Paulson was a shy, soft-spoken man who probably said more to his pair of towering white standard poodles during the course of the day than to his golf partners or business contacts. Jackson, by contrast, fancied hard-working German shepherds and relished the give-and-take of the public square. He never met an argument he could not at least battle to a draw.

Unlike the patrons of racing who made their money sitting behind desks, enriching themselves through keen intellect on the wings of financial markets, Jackson and Paulson actually built stuff that people bought. As builders – of jets and wineries – they brought to Thoroughbreds a deep appreciation of the product itself.

Paulson, an inveterate tinkerer, liked to know how things worked before he put them to their most profitable use. That is why, once he acquired an appreciation of the mechanics of the Thoroughbred, he shied away from running his horses as 2-year-olds.

Jackson was still relatively new to the breeding business, although the herd was growing, at his Stonestreet Farms in both Kentucky and Northern California. He was applying many of the lessons he learned growing grapes, nurturing the vines, and for all appearances Jackson was not going to be content with raising the frail, disposable Thoroughbred product for which American breeders were becoming known.

Jackson was also the first owner of the Internet age to treat his top horses as if they were brands, their widespread exposure requiring corporate crafting beyond their proven quality in competition. So it was that through the reigns of Curlin and Rachel Alexandra there were regular and carefully worded press releases divulging their plans and upcoming appearances. Rather than the off-handed, casual remarks usually expected from the barn, their trainer, Steve Asmussen, deferred any substantive questions regarding Jackson’s horses to Jackson himself, who then controlled the message while continually bathing the message with statements like, “Well, Curlin’s one of the greatest horses who ever lived. But that’s only my opinion.”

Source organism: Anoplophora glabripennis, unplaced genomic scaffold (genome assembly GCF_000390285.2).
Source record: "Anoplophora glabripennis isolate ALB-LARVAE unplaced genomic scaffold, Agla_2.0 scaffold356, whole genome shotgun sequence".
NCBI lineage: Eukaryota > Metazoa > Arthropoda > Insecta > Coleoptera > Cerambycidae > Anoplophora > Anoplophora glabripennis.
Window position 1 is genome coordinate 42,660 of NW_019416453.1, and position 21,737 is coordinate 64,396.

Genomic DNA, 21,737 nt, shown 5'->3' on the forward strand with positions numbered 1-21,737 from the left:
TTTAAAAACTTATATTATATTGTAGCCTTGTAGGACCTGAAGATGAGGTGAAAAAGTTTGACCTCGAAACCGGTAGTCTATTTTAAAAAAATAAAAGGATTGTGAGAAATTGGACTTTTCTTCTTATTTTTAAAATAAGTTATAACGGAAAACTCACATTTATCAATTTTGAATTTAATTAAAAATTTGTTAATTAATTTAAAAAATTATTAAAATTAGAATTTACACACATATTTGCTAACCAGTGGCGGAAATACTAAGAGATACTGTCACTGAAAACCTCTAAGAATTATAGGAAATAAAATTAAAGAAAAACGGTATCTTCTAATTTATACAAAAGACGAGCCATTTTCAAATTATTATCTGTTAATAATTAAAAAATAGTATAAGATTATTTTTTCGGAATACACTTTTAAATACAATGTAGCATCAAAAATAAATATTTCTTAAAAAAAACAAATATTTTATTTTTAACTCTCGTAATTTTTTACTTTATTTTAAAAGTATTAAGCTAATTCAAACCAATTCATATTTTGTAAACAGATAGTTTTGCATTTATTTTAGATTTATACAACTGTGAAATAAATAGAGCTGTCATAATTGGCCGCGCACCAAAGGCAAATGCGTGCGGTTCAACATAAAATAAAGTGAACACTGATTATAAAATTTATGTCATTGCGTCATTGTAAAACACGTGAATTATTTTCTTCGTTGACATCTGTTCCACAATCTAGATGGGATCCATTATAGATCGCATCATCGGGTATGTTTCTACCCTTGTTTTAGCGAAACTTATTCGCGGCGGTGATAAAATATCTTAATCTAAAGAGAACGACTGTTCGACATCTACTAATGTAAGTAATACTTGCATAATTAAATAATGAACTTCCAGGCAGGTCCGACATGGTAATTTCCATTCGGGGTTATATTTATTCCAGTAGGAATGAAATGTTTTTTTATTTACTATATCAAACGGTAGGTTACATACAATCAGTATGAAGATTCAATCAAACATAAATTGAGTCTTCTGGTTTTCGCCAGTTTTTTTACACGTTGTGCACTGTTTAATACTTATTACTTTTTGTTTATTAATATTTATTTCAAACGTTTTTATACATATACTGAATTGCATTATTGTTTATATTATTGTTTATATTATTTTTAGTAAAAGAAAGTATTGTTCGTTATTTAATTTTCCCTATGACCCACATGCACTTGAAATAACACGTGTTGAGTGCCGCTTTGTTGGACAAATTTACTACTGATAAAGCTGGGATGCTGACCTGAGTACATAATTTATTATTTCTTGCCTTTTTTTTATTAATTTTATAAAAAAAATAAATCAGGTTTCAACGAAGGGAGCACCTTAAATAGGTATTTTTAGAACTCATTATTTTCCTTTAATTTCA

Whether or not the racing media bristled at such control is beside the point. It’s our job to do the most with what we can get, and get more if we need it. The point being, Jackson, for all his bombast, put his stars out there to be tested in a manner of which Paulson would have approved. Both Cigar and Curlin ran and won in Dubai, triumphed on treacherous tracks in the Breeders’ Cup, and went into retirement after losing races when a step or two past their prime that did nothing to sully their names.

The first conversation I ever had with Jess Jackson was about surfing the beaches of Southern California as a teenager. He was still getting up on a board late in life. He was also finding a large voice in a new arena, beyond his iconic stature in wine, as one of horse racing’s most recognizable personalities. If nothing else, let him be remembered for a television interview during which he shared with a major network audience the one truth he’d known since his youngest days:

“There’s nothing more beautiful than a Thoroughbred running.”

You’ve got to drink to that.